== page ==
Mozambique is ranked fourth in a list of the 29 countries that accounted for 95% of all malaria cases globally in 2019. The aim of this study was to identify factors associated with care-seeking for fever, to determine the association between knowledge about malaria and care-seeking and to describe the main reasons for not seeking care among children under five years of age in Mozambique.
This is a quantitative, observational study based on a secondary data analysis of the 2018 Malaria Indicatory Survey. This weighted analysis was based on data reported by surveyed mothers or caregivers of children aged 0-59 months who had fever in the two weeks prior to the survey.
Care was reportedly sought for 69.1% [95% CI 63.5-74.2] of children aged 0-59 months old with fever. Care-seeking was significantly higher among younger children, <6 months old (AOR=2.47 [95% CI 1.14-5.31]), 6-11 months old (AOR=1.75 [95% CI 1.01-3.04]) and 12-23 months old (AOR=1.85 [95% CI 1.19-2.89]), as compared with older children (48-59 months old).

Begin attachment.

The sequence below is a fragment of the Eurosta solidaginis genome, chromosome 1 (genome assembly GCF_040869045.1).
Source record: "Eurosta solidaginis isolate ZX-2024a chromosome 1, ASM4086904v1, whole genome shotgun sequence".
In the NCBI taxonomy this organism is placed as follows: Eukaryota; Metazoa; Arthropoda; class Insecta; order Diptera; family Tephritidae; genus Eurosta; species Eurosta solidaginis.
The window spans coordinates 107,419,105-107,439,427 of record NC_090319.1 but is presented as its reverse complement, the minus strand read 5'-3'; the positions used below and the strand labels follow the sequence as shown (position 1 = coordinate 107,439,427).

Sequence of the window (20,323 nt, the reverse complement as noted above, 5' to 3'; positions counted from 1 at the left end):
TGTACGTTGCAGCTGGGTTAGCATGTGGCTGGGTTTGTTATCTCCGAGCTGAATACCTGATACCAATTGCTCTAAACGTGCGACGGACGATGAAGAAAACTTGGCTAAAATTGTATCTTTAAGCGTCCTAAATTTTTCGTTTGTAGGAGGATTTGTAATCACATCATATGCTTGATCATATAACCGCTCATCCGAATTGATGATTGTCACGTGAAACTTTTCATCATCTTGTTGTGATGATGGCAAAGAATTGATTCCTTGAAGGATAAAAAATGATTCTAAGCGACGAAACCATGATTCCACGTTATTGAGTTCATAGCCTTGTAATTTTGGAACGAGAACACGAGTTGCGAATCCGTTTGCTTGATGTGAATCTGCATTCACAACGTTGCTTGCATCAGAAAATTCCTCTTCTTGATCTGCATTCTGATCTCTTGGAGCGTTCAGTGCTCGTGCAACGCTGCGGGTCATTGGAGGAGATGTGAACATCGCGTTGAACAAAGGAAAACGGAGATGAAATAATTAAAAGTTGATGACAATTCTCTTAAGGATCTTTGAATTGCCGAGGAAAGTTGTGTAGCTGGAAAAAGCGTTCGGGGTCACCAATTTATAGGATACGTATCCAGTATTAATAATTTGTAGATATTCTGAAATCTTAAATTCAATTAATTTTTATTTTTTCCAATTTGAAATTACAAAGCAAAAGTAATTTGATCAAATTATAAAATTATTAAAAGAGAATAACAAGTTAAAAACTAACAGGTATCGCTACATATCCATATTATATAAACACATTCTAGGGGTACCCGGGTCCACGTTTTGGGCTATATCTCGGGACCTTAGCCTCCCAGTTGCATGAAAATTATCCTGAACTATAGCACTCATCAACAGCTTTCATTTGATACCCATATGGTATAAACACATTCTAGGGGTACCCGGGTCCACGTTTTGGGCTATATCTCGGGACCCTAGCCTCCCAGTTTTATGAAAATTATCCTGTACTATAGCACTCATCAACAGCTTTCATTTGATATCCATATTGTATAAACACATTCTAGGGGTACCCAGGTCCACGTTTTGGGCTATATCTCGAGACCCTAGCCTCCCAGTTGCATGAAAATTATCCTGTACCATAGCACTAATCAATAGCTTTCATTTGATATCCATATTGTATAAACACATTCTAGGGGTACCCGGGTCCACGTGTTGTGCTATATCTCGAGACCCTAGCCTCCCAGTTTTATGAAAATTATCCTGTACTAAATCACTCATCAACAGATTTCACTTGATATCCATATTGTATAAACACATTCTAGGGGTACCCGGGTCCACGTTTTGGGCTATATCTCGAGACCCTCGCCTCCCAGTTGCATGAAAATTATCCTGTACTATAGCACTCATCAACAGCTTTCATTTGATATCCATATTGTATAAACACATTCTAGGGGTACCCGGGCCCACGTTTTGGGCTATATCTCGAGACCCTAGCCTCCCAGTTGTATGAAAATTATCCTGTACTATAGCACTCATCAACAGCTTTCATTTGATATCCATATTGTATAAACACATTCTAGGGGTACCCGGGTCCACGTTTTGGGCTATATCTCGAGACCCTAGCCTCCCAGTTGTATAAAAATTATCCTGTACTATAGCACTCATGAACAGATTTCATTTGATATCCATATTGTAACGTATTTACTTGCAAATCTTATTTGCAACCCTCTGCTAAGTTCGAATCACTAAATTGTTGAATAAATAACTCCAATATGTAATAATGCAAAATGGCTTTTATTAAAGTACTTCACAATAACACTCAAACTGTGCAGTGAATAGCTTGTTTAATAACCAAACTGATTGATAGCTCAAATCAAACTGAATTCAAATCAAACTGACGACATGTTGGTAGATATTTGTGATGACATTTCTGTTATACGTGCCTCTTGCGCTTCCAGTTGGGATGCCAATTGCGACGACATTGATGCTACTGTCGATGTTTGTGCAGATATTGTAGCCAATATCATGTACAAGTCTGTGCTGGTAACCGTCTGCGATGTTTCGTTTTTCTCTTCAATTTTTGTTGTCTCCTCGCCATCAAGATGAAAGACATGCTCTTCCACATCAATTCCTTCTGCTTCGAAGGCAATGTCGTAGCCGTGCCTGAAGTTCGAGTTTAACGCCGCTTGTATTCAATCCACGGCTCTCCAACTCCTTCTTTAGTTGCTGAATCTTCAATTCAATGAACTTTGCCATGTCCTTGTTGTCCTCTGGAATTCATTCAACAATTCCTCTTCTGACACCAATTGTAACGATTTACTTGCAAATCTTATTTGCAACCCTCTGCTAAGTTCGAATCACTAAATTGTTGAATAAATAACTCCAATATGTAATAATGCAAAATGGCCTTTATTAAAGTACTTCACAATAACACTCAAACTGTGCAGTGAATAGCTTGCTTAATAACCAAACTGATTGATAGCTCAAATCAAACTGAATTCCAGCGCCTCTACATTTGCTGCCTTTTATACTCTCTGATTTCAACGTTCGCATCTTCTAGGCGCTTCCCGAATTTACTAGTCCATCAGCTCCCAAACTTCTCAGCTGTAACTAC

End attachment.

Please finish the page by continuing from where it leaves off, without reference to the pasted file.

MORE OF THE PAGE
In adjusted analysis, mothers from the middle (AOR=1.66 [95% CI 0.18-3.37]) and richest (AOR=3.46 [95% CI 1.26-9.49]) wealth quintiles were more likely to report having sought care for their febrile children than mothers from the poorest wealth quintile. Additionally, mothers with secondary or higher education level were more likely to seek care (AOR=2.16 [95% CI 1.19-3.93]) than mothers with no education. There was no association between maternal malaria knowledge or reported exposure to malaria messages and care-seeking behaviors.
The main reasons reported for not seeking care included distance to health facility (46.3% of respondents), perception that the fever was not severe (22.4%) and the perception that treatment was not available at the health facility (15%).
Health facility access and socioeconomic barriers continue to be important constraints on malaria service utilization in Mozambique.